Henning Mankell’s ‘Firewall’

Henning Mankell’s ‘Firewall’

From time to time I re-read detective novels that I enjoyed in the past. This is quite distinct from a second read just after the first. In the first read, we are carried along by the momentum of the story and miss subtleties in the way the story is told. A second read allows many of the details and the craftsmanship of the author to be appreciated.

Ystad Railway Station building

Only a small part of building is now used by the Railways. Much of the rest is now a bed and breakfast. It was one of three buildings used on TV to represent the Police Station.

‘Firewall’ was the last of 8 original Kurt Wallandar novels, based in Ystad, written by Mankell in the 1990s. There were films of them made in Swedish starring Rolf Lassgård, starting in the mid-1990s. These films were mostly shot around Stockholm. A later development was the Swedish TV films starring Krister Henriksson and the English language ones starring Kenneth Branagh. The shooting of all these were based in Ystad Studios and used Ystad locations extensively. The Henriksson ones go far beyond the original books, though Mankell was involved and suggested original story lines. Mankell did write several more books which either extended Wallandar’s story or included characters from it. He died in 2015.

‘Firewall’ was written about 20 years ago, and is revealed to be about a global computer cracking conspiracy, and by implication, how much we depend upon computers for our daily lives. The remarkable thing is how little it shows its age. The references to backing up or moving data using diskettes is archaic; nowadays this would be done copying data to thumb drive or an external hard disk drive or sending it to a server, either on a local network or by the internet – using The Cloud. The other slightly false note it strikes is descriptions of blocks of characters scrolling rapidly up the screen, which is a visual convention in films and TV programmes about computer cracking. I doubt if it happens much nowadays, or even did all that much in the past. Mankell, after all, was a man of the theatre.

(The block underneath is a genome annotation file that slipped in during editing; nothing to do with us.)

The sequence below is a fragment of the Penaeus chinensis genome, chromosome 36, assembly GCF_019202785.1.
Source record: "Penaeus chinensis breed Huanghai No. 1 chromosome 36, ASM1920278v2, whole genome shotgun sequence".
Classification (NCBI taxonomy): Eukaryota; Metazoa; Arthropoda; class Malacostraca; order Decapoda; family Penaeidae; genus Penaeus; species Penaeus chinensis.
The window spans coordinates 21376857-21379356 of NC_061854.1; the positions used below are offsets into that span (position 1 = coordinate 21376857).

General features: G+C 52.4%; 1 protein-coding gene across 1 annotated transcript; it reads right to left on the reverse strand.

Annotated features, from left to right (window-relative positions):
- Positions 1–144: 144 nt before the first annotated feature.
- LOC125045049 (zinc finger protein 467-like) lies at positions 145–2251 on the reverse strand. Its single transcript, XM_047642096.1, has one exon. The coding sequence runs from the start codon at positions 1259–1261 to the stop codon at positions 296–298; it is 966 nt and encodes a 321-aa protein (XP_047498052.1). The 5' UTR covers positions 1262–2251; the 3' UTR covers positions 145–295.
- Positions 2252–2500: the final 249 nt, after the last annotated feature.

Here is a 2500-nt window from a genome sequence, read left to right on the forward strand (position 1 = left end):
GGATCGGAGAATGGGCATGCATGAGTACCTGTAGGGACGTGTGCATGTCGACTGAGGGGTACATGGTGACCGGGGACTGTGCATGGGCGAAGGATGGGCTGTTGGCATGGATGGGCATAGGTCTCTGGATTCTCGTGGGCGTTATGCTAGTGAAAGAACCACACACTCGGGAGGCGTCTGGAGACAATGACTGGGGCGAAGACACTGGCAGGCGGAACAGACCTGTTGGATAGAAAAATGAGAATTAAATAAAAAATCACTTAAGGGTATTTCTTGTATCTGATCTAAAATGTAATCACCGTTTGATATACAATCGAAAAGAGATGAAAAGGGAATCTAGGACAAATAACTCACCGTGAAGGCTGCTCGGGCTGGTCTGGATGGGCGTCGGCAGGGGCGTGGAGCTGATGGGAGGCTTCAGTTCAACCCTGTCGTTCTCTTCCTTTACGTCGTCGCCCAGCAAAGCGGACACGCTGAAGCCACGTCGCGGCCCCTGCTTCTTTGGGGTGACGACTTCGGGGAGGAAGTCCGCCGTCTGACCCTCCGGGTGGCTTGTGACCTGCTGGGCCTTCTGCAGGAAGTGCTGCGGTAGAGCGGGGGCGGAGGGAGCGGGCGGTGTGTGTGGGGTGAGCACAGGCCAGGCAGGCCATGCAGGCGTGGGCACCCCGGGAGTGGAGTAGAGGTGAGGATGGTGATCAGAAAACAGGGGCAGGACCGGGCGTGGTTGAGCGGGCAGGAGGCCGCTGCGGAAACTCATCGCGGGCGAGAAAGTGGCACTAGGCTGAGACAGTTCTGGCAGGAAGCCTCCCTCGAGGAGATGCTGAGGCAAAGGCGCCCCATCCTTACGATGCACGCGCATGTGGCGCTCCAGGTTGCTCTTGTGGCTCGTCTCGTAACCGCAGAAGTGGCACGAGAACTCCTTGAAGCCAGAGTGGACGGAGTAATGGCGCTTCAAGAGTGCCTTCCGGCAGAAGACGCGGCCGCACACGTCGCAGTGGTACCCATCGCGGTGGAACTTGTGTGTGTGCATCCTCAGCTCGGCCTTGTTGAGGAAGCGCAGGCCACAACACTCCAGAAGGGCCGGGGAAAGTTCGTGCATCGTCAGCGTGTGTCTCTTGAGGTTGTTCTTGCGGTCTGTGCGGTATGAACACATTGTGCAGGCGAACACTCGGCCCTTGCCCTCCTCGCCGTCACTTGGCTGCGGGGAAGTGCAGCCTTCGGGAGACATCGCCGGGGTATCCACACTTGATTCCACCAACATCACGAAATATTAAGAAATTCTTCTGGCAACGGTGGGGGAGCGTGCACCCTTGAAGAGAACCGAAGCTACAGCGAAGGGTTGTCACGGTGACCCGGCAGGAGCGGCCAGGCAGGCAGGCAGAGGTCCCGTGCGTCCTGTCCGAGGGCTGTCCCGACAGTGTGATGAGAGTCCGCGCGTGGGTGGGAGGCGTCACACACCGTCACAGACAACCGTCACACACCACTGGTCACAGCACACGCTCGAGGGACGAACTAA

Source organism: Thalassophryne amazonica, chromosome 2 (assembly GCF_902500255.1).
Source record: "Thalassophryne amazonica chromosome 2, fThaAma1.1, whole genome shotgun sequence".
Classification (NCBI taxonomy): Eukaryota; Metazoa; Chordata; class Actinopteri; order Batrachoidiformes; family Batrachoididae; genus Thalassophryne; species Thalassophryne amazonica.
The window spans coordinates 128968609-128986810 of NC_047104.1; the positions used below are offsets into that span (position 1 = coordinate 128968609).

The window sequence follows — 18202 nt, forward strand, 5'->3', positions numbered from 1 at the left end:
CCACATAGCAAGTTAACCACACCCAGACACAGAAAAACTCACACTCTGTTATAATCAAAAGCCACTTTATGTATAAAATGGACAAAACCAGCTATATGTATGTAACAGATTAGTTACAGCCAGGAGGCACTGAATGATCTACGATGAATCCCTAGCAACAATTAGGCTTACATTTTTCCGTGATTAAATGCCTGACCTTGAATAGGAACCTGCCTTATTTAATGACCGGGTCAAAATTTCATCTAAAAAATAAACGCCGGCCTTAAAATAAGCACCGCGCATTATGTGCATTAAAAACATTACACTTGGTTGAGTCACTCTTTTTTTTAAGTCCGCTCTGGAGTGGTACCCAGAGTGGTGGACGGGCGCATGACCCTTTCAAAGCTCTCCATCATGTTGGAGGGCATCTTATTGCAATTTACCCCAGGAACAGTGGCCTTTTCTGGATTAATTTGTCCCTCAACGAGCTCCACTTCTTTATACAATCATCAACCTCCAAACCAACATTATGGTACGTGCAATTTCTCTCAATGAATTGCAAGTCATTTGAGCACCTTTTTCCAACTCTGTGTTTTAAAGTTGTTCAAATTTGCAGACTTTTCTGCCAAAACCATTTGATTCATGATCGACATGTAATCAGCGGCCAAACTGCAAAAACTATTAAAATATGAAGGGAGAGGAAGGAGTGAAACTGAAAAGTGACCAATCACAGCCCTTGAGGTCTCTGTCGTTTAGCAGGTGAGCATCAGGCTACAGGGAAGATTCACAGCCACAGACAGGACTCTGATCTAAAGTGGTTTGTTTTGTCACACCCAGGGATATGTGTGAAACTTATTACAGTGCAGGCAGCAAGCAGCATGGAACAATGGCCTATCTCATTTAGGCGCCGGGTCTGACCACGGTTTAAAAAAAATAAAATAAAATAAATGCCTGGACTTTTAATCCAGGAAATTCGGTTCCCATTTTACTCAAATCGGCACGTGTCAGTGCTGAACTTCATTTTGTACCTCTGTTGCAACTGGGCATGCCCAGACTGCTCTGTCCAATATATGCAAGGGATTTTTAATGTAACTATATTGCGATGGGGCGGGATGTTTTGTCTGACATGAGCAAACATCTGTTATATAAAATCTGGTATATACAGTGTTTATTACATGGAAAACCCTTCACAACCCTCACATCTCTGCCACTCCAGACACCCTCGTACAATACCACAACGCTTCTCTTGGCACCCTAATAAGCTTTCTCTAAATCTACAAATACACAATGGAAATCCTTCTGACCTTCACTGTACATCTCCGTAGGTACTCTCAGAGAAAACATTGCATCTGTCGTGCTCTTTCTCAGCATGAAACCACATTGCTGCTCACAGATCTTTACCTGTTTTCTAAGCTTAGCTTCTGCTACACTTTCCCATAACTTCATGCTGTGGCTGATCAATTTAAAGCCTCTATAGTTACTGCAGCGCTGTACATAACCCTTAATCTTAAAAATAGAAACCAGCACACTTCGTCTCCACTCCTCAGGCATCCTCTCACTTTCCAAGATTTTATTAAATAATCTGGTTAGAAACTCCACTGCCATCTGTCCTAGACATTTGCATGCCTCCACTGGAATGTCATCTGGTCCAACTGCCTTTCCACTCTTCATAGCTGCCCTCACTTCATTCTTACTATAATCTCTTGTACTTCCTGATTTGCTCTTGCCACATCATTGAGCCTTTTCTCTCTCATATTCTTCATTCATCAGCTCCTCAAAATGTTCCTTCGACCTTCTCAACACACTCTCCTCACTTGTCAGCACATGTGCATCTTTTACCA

This time I also followed much of the geography of the story, using Google Maps to follow up street names. I spent a day in Ystad in August 2015, helped by location maps provided by the tourist office; so much of the layout of the town was familiar to me. The maps show not only the locations mentioned in the books, but also other locations using in filming the stories. For instance three different buildings were used to represent the police station – none of them the actual police station! So even when a location in the book was not findable in Google Maps, I still had a rough idea of where it was.

The ideas in the book remain up to date. We are very aware that we have a globally interdependent finance and banking system, and this was brought home to us in 2008. The idea of cyber warfare and interference with other countries electoral systems emerged again in 2016, and was in the news on Friday in France. The driving idea of the villains that international finance and politics were so corrupt that the whole system had to be rebooted is almost exactly what Al Qaeda would say.

Televised interviews with Mankell shows him speaking very thoughtfully in perfect English, with perhaps the mildest hint of what might be a Dublin accent. I can almost hear him, when some new cyber outrage occurs, saying ‘I told you so.’

Printed (distributed) by Automattic Inc. 132 Hawthorne St. San Francisco, CA 94107. Published and promoted by G.R.Potter on behalf of I.V.Sanderson (Liberal Democrats),both at 11 Cedric Avenue,ROMFORD, RM1 4JL.

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